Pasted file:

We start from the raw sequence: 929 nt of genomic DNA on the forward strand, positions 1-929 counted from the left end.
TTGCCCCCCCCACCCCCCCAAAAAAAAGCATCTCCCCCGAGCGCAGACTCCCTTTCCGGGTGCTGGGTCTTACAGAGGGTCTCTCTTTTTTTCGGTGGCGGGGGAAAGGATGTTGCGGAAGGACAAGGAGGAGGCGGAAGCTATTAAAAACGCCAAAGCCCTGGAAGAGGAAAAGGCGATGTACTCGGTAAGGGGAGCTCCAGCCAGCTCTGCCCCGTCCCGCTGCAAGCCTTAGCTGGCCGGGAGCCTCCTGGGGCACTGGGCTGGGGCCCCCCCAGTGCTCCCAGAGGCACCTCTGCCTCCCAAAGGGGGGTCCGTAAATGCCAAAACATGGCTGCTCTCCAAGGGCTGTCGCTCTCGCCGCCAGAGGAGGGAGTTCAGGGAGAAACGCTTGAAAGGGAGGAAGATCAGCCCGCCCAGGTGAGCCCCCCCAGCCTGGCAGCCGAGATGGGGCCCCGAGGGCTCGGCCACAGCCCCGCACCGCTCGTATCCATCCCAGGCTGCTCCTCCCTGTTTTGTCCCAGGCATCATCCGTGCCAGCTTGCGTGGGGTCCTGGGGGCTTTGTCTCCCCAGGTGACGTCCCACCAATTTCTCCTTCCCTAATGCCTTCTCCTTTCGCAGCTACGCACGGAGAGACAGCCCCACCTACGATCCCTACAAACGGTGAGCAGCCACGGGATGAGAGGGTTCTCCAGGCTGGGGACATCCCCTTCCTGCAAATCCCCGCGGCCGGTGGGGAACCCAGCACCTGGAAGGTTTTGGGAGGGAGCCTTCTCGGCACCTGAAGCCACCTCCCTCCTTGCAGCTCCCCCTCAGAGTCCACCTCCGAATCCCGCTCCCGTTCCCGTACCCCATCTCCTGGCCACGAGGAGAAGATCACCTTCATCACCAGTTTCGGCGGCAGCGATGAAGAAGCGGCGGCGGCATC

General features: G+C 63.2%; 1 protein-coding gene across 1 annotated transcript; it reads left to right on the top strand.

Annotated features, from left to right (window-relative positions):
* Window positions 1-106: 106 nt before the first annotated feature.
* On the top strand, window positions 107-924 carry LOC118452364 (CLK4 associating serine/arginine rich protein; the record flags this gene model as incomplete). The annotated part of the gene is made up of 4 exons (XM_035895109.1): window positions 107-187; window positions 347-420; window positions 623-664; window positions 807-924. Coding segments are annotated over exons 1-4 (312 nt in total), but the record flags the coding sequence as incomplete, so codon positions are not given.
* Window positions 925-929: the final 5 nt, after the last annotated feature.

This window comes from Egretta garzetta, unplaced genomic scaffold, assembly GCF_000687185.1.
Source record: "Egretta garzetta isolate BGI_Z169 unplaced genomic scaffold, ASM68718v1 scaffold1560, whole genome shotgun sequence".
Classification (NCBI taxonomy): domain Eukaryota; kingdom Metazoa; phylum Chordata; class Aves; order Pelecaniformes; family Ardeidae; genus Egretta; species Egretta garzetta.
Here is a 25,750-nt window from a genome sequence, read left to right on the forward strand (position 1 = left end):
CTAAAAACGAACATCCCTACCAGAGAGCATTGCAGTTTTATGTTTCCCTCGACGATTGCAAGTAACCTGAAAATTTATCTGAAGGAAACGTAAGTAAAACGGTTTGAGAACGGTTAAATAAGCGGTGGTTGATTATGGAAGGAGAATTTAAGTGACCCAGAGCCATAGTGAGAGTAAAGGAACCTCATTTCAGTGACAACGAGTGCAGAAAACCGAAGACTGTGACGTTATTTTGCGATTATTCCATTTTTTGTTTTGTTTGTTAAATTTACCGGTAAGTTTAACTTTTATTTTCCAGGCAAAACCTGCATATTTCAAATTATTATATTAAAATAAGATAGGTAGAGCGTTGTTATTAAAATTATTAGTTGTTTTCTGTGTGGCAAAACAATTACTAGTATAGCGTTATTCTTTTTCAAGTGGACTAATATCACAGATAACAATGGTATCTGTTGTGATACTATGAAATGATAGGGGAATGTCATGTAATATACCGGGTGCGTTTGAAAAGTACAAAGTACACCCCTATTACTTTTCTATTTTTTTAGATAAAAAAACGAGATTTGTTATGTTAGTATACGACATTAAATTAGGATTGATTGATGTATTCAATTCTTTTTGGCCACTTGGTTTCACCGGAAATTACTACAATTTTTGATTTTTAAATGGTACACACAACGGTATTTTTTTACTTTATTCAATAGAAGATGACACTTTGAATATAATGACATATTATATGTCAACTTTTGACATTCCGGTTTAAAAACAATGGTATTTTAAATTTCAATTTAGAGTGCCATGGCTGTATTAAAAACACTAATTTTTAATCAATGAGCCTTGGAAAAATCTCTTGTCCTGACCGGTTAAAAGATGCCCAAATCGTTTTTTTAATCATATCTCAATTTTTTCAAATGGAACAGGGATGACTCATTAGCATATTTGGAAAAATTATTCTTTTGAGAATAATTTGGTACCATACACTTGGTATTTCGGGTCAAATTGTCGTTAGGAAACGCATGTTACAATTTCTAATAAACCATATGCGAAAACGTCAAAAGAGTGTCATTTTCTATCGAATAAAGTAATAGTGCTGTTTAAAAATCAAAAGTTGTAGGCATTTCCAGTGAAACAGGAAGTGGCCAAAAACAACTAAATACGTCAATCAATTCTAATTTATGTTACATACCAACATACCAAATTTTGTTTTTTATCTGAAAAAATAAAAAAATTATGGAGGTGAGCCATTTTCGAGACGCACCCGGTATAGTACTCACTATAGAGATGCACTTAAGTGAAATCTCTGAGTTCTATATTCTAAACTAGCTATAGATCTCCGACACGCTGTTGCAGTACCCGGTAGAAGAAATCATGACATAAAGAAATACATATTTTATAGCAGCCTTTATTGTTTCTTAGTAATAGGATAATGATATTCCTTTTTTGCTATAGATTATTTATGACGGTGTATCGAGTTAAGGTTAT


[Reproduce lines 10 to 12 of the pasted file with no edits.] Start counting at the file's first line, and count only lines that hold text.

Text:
Classification (NCBI taxonomy): domain Eukaryota; kingdom Metazoa; phylum Chordata; class Aves; order Pelecaniformes; family Ardeidae; genus Egretta; species Egretta garzetta.
Here is a 25,750-nt window from a genome sequence, read left to right on the forward strand (position 1 = left end):
CTAAAAACGAACATCCCTACCAGAGAGCATTGCAGTTTTATGTTTCCCTCGACGATTGCAAGTAACCTGAAAATTTATCTGAAGGAAACGTAAGTAAAACGGTTTGAGAACGGTTAAATAAGCGGTGGTTGATTATGGAAGGAGAATTTAAGTGACCCAGAGCCATAGTGAGAGTAAAGGAACCTCATTTCAGTGACAACGAGTGCAGAAAACCGAAGACTGTGACGTTATTTTGCGATTATTCCATTTTTTGTTTTGTTTGTTAAATTTACCGGTAAGTTTAACTTTTATTTTCCAGGCAAAACCTGCATATTTCAAATTATTATATTAAAATAAGATAGGTAGAGCGTTGTTATTAAAATTATTAGTTGTTTTCTGTGTGGCAAAACAATTACTAGTATAGCGTTATTCTTTTTCAAGTGGACTAATATCACAGATAACAATGGTATCTGTTGTGATACTATGAAATGATAGGGGAATGTCATGTAATATACCGGGTGCGTTTGAAAAGTACAAAGTACACCCCTATTACTTTTCTATTTTTTTAGATAAAAAAACGAGATTTGTTATGTTAGTATACGACATTAAATTAGGATTGATTGATGTATTCAATTCTTTTTGGCCACTTGGTTTCACCGGAAATTACTACAATTTTTGATTTTTAAATGGTACACACAACGGTATTTTTTTACTTTATTCAATAGAAGATGACACTTTGAATATAATGACATATTATATGTCAACTTTTGACATTCCGGTTTAAAAACAATGGTATTTTAAATTTCAATTTAGAGTGCCATGGCTGTATTAAAAACACTAATTTTTAATCAATGAGCCTTGGAAAAATCTCTTGTCCTGACCGGTTAAAAGATGCCCAAATCGTTTTTTTAATCATATCTCAATTTTTTCAAATGGAACAGGGATGACTCATTAGCATATTTGGAAAAATTATTCTTTTGAGAATAATTTGGTACCATACACTTGGTATTTCGGGTCAAATTGTCGTTAGGAAACGCATGTTACAATTTCTAATAAACCATATGCGAAAACGTCAAAAGAGTGTCATTTTCTATCGAATAAAGTAATAGTGCTGTTTAAAAATCAAAAGTTGTAGGCATTTCCAGTGAAACAGGAAGTGGCCAAAAACAACTAAATACGTCAATCAATTCTAATTTATGTTACATACCAACATACCAAATTTTGTTTTTTATCTGAAAAAATAAAAAAATTATGGAGGTGAGCCATTTTCGAGACGCACCCGGTATAGTACTCACTATAGAGATGCACTTAAGTGAAATCTCTGAGTTCTATATTCTAAACTAGCTATAGATCTCCGACACGCTGTTGCAGTACCCGGTAGAAGAAATCATGACATAAAGAAATACATATTTTATAGCAGCCTTTATTGTTTCTTAGTAATAGGATAATGATATTCCTTTTTTGCTATAGATTATTTATGACGGTGTATCGAGTTAAGGTTAT